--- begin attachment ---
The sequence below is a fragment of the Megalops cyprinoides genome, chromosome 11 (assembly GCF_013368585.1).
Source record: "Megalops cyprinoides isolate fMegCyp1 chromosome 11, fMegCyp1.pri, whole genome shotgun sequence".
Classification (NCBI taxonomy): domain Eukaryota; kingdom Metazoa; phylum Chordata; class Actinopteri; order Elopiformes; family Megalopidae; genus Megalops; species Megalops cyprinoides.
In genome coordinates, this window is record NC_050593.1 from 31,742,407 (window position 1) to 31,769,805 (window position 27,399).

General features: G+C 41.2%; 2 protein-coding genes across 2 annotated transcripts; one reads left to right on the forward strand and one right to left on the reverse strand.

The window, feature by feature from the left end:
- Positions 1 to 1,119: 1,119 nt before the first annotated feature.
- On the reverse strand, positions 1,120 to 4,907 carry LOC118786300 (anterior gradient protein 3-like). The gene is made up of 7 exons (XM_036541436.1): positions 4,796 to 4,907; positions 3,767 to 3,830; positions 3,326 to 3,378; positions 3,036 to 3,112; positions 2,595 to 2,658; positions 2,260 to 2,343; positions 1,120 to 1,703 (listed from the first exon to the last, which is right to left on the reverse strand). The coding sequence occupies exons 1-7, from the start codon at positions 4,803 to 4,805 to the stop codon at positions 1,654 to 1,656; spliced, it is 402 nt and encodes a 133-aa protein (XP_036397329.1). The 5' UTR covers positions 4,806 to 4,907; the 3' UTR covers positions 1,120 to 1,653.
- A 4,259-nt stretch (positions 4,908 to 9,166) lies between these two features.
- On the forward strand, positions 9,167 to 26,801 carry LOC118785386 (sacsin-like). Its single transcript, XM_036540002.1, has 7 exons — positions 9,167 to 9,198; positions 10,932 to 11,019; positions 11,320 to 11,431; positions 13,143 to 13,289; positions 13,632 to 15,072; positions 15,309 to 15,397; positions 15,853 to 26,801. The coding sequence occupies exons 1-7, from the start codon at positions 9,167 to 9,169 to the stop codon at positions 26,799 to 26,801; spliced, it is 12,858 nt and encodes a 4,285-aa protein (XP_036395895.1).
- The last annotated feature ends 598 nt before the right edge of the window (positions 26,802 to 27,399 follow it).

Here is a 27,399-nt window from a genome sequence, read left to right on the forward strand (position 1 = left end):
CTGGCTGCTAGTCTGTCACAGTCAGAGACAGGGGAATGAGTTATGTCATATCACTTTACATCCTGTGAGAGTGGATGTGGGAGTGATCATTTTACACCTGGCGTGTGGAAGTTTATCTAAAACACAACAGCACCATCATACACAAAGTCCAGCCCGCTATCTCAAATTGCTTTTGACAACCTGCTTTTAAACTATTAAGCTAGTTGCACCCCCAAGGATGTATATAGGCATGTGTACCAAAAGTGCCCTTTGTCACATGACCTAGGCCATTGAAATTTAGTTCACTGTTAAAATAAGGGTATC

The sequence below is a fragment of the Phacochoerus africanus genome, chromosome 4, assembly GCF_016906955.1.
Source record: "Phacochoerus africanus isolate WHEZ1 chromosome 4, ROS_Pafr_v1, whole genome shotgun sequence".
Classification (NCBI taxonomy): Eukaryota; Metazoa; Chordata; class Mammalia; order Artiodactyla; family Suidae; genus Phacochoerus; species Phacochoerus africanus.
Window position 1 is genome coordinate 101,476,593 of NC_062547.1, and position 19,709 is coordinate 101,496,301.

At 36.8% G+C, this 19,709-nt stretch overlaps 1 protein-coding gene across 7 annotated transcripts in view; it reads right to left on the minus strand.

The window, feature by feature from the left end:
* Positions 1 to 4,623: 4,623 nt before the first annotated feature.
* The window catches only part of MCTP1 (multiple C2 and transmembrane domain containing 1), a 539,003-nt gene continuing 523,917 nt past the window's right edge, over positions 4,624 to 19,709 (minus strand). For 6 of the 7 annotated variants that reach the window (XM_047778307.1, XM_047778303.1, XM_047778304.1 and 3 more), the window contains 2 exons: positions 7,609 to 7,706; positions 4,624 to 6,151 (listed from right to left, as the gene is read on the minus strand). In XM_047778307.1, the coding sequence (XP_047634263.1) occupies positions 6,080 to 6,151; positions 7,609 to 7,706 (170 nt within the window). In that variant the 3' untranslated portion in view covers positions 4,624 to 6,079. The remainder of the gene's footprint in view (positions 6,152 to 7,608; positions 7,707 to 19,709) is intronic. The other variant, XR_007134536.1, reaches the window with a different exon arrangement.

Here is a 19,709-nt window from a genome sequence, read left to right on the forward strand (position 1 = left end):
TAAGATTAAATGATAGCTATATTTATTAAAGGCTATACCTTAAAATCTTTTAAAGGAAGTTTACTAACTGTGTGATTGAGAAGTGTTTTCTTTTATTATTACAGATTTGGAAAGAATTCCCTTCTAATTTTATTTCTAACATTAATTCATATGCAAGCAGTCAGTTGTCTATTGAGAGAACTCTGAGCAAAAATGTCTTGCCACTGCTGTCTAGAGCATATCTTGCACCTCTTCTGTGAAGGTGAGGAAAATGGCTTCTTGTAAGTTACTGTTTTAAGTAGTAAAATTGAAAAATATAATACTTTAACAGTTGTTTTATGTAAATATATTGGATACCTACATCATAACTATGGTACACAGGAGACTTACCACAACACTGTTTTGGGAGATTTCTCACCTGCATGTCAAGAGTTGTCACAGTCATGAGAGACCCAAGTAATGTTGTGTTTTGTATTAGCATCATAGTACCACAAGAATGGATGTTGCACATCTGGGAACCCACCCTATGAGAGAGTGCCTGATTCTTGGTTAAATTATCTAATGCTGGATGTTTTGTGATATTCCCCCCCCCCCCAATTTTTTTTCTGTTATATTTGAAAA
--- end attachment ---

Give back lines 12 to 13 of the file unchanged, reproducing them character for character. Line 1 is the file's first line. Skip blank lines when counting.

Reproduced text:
Here is a 27,399-nt window from a genome sequence, read left to right on the forward strand (position 1 = left end):
CTGGCTGCTAGTCTGTCACAGTCAGAGACAGGGGAATGAGTTATGTCATATCACTTTACATCCTGTGAGAGTGGATGTGGGAGTGATCATTTTACACCTGGCGTGTGGAAGTTTATCTAAAACACAACAGCACCATCATACACAAAGTCCAGCCCGCTATCTCAAATTGCTTTTGACAACCTGCTTTTAAACTATTAAGCTAGTTGCACCCCCAAGGATGTATATAGGCATGTGTACCAAAAGTGCCCTTTGTCACATGACCTAGGCCATTGAAATTTAGTTCACTGTTAAAATAAGGGTATC